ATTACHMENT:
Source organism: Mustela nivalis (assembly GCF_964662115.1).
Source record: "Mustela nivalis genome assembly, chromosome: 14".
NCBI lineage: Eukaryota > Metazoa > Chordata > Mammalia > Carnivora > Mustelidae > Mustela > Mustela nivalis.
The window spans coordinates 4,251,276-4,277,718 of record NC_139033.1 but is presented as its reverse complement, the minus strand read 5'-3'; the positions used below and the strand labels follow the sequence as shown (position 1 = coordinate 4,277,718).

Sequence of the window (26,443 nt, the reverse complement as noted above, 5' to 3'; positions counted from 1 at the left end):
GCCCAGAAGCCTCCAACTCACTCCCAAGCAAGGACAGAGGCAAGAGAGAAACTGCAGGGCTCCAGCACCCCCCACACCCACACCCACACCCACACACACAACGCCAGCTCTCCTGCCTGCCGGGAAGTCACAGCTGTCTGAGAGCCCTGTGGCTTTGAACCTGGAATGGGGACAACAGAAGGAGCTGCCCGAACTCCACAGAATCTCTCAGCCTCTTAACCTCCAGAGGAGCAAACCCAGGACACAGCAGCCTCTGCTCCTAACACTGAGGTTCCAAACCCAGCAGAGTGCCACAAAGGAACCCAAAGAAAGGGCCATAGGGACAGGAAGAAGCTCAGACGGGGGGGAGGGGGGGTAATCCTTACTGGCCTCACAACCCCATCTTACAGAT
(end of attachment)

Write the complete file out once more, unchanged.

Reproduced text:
Source organism: Mustela nivalis (assembly GCF_964662115.1).
Source record: "Mustela nivalis genome assembly, chromosome: 14".
NCBI lineage: Eukaryota > Metazoa > Chordata > Mammalia > Carnivora > Mustelidae > Mustela > Mustela nivalis.
The window spans coordinates 4,251,276-4,277,718 of record NC_139033.1 but is presented as its reverse complement, the minus strand read 5'-3'; the positions used below and the strand labels follow the sequence as shown (position 1 = coordinate 4,277,718).

Sequence of the window (26,443 nt, the reverse complement as noted above, 5' to 3'; positions counted from 1 at the left end):
GCCCAGAAGCCTCCAACTCACTCCCAAGCAAGGACAGAGGCAAGAGAGAAACTGCAGGGCTCCAGCACCCCCCACACCCACACCCACACCCACACACACAACGCCAGCTCTCCTGCCTGCCGGGAAGTCACAGCTGTCTGAGAGCCCTGTGGCTTTGAACCTGGAATGGGGACAACAGAAGGAGCTGCCCGAACTCCACAGAATCTCTCAGCCTCTTAACCTCCAGAGGAGCAAACCCAGGACACAGCAGCCTCTGCTCCTAACACTGAGGTTCCAAACCCAGCAGAGTGCCACAAAGGAACCCAAAGAAAGGGCCATAGGGACAGGAAGAAGCTCAGACGGGGGGGAGGGGGGGTAATCCTTACTGGCCTCACAACCCCATCTTACAGAT